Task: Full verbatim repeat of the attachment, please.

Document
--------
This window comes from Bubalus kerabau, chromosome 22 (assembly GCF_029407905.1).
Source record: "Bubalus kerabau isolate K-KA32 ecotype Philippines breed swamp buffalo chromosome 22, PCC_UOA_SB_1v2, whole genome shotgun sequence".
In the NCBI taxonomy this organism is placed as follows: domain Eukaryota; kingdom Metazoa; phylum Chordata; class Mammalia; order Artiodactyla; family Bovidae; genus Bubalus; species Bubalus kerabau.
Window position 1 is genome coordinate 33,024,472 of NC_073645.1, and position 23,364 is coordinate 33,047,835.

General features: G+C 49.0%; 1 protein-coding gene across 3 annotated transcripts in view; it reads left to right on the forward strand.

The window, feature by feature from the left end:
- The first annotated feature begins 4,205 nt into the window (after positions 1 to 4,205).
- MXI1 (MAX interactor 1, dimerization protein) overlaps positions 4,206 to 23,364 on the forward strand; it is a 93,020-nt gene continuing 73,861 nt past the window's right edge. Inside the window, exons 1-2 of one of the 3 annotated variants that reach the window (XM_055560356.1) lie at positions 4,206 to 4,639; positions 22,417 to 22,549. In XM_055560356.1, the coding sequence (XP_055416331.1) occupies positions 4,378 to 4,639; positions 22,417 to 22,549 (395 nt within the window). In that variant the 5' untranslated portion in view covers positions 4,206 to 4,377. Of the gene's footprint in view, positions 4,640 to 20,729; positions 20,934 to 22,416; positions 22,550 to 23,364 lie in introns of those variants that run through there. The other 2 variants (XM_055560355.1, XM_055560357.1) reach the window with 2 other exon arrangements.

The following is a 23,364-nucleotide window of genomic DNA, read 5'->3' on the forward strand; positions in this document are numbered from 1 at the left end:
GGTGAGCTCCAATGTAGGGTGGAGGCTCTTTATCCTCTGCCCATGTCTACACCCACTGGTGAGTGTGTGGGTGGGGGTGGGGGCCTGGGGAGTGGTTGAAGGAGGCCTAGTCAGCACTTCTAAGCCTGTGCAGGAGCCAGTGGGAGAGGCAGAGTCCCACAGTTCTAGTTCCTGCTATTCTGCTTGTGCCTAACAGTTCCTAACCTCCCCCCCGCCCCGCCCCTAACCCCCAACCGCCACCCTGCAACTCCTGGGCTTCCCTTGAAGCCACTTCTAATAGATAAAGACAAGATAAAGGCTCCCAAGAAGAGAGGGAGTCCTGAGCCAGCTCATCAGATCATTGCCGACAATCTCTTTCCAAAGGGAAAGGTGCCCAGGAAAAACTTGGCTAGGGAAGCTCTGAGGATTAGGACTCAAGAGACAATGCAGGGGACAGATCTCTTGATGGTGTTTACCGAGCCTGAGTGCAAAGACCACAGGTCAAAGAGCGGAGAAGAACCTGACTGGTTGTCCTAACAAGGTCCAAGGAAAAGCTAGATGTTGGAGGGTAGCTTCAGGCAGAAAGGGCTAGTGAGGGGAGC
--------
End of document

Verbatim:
This window comes from Bubalus kerabau, chromosome 22 (assembly GCF_029407905.1).
Source record: "Bubalus kerabau isolate K-KA32 ecotype Philippines breed swamp buffalo chromosome 22, PCC_UOA_SB_1v2, whole genome shotgun sequence".
In the NCBI taxonomy this organism is placed as follows: domain Eukaryota; kingdom Metazoa; phylum Chordata; class Mammalia; order Artiodactyla; family Bovidae; genus Bubalus; species Bubalus kerabau.
Window position 1 is genome coordinate 33,024,472 of NC_073645.1, and position 23,364 is coordinate 33,047,835.

General features: G+C 49.0%; 1 protein-coding gene across 3 annotated transcripts in view; it reads left to right on the forward strand.

The window, feature by feature from the left end:
- The first annotated feature begins 4,205 nt into the window (after positions 1 to 4,205).
- MXI1 (MAX interactor 1, dimerization protein) overlaps positions 4,206 to 23,364 on the forward strand; it is a 93,020-nt gene continuing 73,861 nt past the window's right edge. Inside the window, exons 1-2 of one of the 3 annotated variants that reach the window (XM_055560356.1) lie at positions 4,206 to 4,639; positions 22,417 to 22,549. In XM_055560356.1, the coding sequence (XP_055416331.1) occupies positions 4,378 to 4,639; positions 22,417 to 22,549 (395 nt within the window). In that variant the 5' untranslated portion in view covers positions 4,206 to 4,377. Of the gene's footprint in view, positions 4,640 to 20,729; positions 20,934 to 22,416; positions 22,550 to 23,364 lie in introns of those variants that run through there. The other 2 variants (XM_055560355.1, XM_055560357.1) reach the window with 2 other exon arrangements.

The following is a 23,364-nucleotide window of genomic DNA, read 5'->3' on the forward strand; positions in this document are numbered from 1 at the left end:
GGTGAGCTCCAATGTAGGGTGGAGGCTCTTTATCCTCTGCCCATGTCTACACCCACTGGTGAGTGTGTGGGTGGGGGTGGGGGCCTGGGGAGTGGTTGAAGGAGGCCTAGTCAGCACTTCTAAGCCTGTGCAGGAGCCAGTGGGAGAGGCAGAGTCCCACAGTTCTAGTTCCTGCTATTCTGCTTGTGCCTAACAGTTCCTAACCTCCCCCCCGCCCCGCCCCTAACCCCCAACCGCCACCCTGCAACTCCTGGGCTTCCCTTGAAGCCACTTCTAATAGATAAAGACAAGATAAAGGCTCCCAAGAAGAGAGGGAGTCCTGAGCCAGCTCATCAGATCATTGCCGACAATCTCTTTCCAAAGGGAAAGGTGCCCAGGAAAAACTTGGCTAGGGAAGCTCTGAGGATTAGGACTCAAGAGACAATGCAGGGGACAGATCTCTTGATGGTGTTTACCGAGCCTGAGTGCAAAGACCACAGGTCAAAGAGCGGAGAAGAACCTGACTGGTTGTCCTAACAAGGTCCAAGGAAAAGCTAGATGTTGGAGGGTAGCTTCAGGCAGAAAGGGCTAGTGAGGGGAGC